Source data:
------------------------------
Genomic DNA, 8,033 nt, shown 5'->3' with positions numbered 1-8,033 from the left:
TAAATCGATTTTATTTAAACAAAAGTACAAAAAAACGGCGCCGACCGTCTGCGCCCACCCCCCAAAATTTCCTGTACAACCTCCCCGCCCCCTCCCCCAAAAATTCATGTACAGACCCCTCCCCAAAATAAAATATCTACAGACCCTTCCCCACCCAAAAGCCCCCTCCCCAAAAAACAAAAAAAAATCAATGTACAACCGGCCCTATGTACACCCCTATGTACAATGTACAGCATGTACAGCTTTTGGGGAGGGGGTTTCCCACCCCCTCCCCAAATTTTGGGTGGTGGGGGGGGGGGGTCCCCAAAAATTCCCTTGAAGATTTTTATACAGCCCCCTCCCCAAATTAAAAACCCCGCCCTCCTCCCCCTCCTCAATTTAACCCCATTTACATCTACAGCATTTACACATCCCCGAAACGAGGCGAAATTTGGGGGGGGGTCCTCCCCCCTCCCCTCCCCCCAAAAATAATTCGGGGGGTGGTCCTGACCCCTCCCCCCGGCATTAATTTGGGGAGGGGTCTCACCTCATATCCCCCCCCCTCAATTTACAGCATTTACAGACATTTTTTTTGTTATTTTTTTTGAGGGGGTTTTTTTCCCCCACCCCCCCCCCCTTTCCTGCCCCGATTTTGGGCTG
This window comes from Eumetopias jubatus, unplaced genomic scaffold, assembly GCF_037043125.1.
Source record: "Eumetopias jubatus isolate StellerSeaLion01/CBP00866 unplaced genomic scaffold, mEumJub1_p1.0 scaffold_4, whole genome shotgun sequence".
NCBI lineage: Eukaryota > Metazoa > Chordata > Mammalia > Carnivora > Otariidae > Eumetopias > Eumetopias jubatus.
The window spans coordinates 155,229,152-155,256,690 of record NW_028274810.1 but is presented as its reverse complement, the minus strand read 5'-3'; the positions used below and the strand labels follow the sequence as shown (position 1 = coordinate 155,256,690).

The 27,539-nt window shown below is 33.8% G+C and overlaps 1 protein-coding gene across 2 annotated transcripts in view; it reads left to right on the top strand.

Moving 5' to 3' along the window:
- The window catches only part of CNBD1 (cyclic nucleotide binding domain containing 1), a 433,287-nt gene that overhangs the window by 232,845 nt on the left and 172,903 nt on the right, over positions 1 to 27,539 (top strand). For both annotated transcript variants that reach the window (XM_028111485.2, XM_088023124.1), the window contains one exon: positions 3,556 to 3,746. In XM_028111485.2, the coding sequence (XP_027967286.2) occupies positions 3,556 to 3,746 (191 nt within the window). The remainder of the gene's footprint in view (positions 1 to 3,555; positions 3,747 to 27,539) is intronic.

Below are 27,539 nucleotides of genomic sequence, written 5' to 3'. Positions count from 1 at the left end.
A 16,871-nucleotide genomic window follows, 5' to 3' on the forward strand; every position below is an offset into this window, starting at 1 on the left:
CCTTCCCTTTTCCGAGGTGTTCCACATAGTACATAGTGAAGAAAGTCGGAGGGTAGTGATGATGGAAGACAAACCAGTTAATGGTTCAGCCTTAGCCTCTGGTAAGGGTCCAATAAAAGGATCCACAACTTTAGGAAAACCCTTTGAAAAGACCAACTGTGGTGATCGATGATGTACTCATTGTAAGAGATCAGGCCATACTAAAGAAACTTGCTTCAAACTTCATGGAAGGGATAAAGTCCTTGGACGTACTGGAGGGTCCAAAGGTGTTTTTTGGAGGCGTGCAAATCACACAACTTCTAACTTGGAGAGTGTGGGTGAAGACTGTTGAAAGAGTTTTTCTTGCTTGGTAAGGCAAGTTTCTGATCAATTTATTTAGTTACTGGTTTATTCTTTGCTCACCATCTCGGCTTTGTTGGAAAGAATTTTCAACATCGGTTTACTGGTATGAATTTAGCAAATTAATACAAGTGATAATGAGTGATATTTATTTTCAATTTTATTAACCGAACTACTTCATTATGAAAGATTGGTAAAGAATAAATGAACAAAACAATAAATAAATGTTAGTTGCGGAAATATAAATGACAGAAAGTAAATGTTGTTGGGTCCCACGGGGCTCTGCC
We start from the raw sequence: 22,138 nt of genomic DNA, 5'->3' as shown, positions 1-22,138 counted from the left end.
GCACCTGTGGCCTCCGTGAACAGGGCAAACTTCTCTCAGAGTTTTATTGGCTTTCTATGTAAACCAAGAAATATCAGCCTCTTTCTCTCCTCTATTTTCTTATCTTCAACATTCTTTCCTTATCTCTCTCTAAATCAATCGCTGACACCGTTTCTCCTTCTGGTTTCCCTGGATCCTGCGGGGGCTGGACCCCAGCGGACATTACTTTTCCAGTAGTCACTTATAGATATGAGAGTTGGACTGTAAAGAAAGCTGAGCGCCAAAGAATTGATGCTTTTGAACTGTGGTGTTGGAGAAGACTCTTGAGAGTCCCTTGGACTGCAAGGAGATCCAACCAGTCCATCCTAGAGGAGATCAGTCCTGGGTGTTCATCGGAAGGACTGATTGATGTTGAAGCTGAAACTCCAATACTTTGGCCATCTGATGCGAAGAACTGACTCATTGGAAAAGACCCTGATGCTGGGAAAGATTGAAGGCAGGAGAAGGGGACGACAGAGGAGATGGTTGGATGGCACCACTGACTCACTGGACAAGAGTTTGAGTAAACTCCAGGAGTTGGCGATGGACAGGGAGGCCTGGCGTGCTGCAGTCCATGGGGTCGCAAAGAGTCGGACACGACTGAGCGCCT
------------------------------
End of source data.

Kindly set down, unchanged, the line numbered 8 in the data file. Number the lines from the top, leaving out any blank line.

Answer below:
Moving 5' to 3' along the window: